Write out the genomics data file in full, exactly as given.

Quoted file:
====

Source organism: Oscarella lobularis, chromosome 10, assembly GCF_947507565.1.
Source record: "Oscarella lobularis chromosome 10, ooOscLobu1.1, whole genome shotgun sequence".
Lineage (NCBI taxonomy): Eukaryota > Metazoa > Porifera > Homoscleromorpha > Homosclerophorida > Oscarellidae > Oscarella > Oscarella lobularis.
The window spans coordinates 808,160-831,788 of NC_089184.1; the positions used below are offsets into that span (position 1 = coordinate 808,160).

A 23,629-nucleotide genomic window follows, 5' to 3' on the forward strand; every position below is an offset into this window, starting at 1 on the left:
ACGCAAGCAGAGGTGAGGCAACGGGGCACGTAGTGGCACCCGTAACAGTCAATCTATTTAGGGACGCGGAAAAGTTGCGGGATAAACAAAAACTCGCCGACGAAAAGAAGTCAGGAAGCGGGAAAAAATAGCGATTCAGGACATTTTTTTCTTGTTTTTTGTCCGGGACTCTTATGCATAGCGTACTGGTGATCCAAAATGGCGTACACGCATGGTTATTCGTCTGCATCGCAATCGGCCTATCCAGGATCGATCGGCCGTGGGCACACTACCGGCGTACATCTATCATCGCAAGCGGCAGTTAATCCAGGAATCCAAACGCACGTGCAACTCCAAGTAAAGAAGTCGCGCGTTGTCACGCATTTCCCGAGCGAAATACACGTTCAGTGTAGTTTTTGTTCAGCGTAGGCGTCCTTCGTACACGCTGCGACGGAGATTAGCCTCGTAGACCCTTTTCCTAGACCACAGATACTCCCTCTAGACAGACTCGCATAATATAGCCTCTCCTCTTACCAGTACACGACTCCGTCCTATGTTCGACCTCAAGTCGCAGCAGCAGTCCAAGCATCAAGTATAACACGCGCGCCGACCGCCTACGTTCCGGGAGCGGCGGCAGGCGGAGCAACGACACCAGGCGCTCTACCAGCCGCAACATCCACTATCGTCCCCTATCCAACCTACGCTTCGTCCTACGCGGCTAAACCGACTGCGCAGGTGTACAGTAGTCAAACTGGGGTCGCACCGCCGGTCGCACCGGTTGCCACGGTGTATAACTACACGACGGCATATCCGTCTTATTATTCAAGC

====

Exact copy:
Source organism: Oscarella lobularis, chromosome 10, assembly GCF_947507565.1.
Source record: "Oscarella lobularis chromosome 10, ooOscLobu1.1, whole genome shotgun sequence".
Lineage (NCBI taxonomy): Eukaryota > Metazoa > Porifera > Homoscleromorpha > Homosclerophorida > Oscarellidae > Oscarella > Oscarella lobularis.
The window spans coordinates 808,160-831,788 of NC_089184.1; the positions used below are offsets into that span (position 1 = coordinate 808,160).

A 23,629-nucleotide genomic window follows, 5' to 3' on the forward strand; every position below is an offset into this window, starting at 1 on the left:
ACGCAAGCAGAGGTGAGGCAACGGGGCACGTAGTGGCACCCGTAACAGTCAATCTATTTAGGGACGCGGAAAAGTTGCGGGATAAACAAAAACTCGCCGACGAAAAGAAGTCAGGAAGCGGGAAAAAATAGCGATTCAGGACATTTTTTTCTTGTTTTTTGTCCGGGACTCTTATGCATAGCGTACTGGTGATCCAAAATGGCGTACACGCATGGTTATTCGTCTGCATCGCAATCGGCCTATCCAGGATCGATCGGCCGTGGGCACACTACCGGCGTACATCTATCATCGCAAGCGGCAGTTAATCCAGGAATCCAAACGCACGTGCAACTCCAAGTAAAGAAGTCGCGCGTTGTCACGCATTTCCCGAGCGAAATACACGTTCAGTGTAGTTTTTGTTCAGCGTAGGCGTCCTTCGTACACGCTGCGACGGAGATTAGCCTCGTAGACCCTTTTCCTAGACCACAGATACTCCCTCTAGACAGACTCGCATAATATAGCCTCTCCTCTTACCAGTACACGACTCCGTCCTATGTTCGACCTCAAGTCGCAGCAGCAGTCCAAGCATCAAGTATAACACGCGCGCCGACCGCCTACGTTCCGGGAGCGGCGGCAGGCGGAGCAACGACACCAGGCGCTCTACCAGCCGCAACATCCACTATCGTCCCCTATCCAACCTACGCTTCGTCCTACGCGGCTAAACCGACTGCGCAGGTGTACAGTAGTCAAACTGGGGTCGCACCGCCGGTCGCACCGGTTGCCACGGTGTATAACTACACGACGGCATATCCGTCTTATTATTCAAGC